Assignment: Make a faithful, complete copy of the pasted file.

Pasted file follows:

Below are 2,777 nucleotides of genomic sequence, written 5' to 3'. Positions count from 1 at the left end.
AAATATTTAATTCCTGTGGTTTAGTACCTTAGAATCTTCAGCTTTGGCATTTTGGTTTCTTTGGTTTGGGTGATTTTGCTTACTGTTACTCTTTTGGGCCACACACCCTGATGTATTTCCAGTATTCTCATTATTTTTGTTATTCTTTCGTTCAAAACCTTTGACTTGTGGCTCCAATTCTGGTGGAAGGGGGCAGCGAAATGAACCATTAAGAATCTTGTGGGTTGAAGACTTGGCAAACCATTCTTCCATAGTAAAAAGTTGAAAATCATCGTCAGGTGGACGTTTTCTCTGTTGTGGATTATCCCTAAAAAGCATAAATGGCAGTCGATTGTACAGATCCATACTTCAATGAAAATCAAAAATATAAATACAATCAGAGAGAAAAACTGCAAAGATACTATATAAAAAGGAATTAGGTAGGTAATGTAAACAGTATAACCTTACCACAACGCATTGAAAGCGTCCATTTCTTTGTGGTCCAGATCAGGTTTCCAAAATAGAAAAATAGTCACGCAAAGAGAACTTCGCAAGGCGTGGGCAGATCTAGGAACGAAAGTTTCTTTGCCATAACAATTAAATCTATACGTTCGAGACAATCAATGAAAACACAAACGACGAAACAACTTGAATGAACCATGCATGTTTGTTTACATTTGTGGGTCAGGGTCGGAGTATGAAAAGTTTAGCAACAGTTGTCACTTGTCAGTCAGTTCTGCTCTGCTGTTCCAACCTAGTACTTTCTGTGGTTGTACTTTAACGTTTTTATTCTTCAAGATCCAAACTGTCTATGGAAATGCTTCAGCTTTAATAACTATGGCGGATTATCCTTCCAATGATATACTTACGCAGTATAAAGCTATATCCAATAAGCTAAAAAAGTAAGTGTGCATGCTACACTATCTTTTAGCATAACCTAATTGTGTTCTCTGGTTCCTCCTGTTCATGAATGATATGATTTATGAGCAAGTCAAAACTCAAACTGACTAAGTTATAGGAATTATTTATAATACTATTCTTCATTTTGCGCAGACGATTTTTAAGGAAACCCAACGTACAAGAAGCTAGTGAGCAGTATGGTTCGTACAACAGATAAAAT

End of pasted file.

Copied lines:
Below are 2,777 nucleotides of genomic sequence, written 5' to 3'. Positions count from 1 at the left end.
AAATATTTAATTCCTGTGGTTTAGTACCTTAGAATCTTCAGCTTTGGCATTTTGGTTTCTTTGGTTTGGGTGATTTTGCTTACTGTTACTCTTTTGGGCCACACACCCTGATGTATTTCCAGTATTCTCATTATTTTTGTTATTCTTTCGTTCAAAACCTTTGACTTGTGGCTCCAATTCTGGTGGAAGGGGGCAGCGAAATGAACCATTAAGAATCTTGTGGGTTGAAGACTTGGCAAACCATTCTTCCATAGTAAAAAGTTGAAAATCATCGTCAGGTGGACGTTTTCTCTGTTGTGGATTATCCCTAAAAAGCATAAATGGCAGTCGATTGTACAGATCCATACTTCAATGAAAATCAAAAATATAAATACAATCAGAGAGAAAAACTGCAAAGATACTATATAAAAAGGAATTAGGTAGGTAATGTAAACAGTATAACCTTACCACAACGCATTGAAAGCGTCCATTTCTTTGTGGTCCAGATCAGGTTTCCAAAATAGAAAAATAGTCACGCAAAGAGAACTTCGCAAGGCGTGGGCAGATCTAGGAACGAAAGTTTCTTTGCCATAACAATTAAATCTATACGTTCGAGACAATCAATGAAAACACAAACGACGAAACAACTTGAATGAACCATGCATGTTTGTTTACATTTGTGGGTCAGGGTCGGAGTATGAAAAGTTTAGCAACAGTTGTCACTTGTCAGTCAGTTCTGCTCTGCTGTTCCAACCTAGTACTTTCTGTGGTTGTACTTTAACGTTTTTATTCTTCAAGATCCAAACTGTCTATGGAAATGCTTCAGCTTTAATAACTATGGCGGATTATCCTTCCAATGATATACTTACGCAGTATAAAGCTATATCCAATAAGCTAAAAAAGTAAGTGTGCATGCTACACTATCTTTTAGCATAACCTAATTGTGTTCTCTGGTTCCTCCTGTTCATGAATGATATGATTTATGAGCAAGTCAAAACTCAAACTGACTAAGTTATAGGAATTATTTATAATACTATTCTTCATTTTGCGCAGACGATTTTTAAGGAAACCCAACGTACAAGAAGCTAGTGAGCAGTATGGTTCGTACAACAGATAAAAT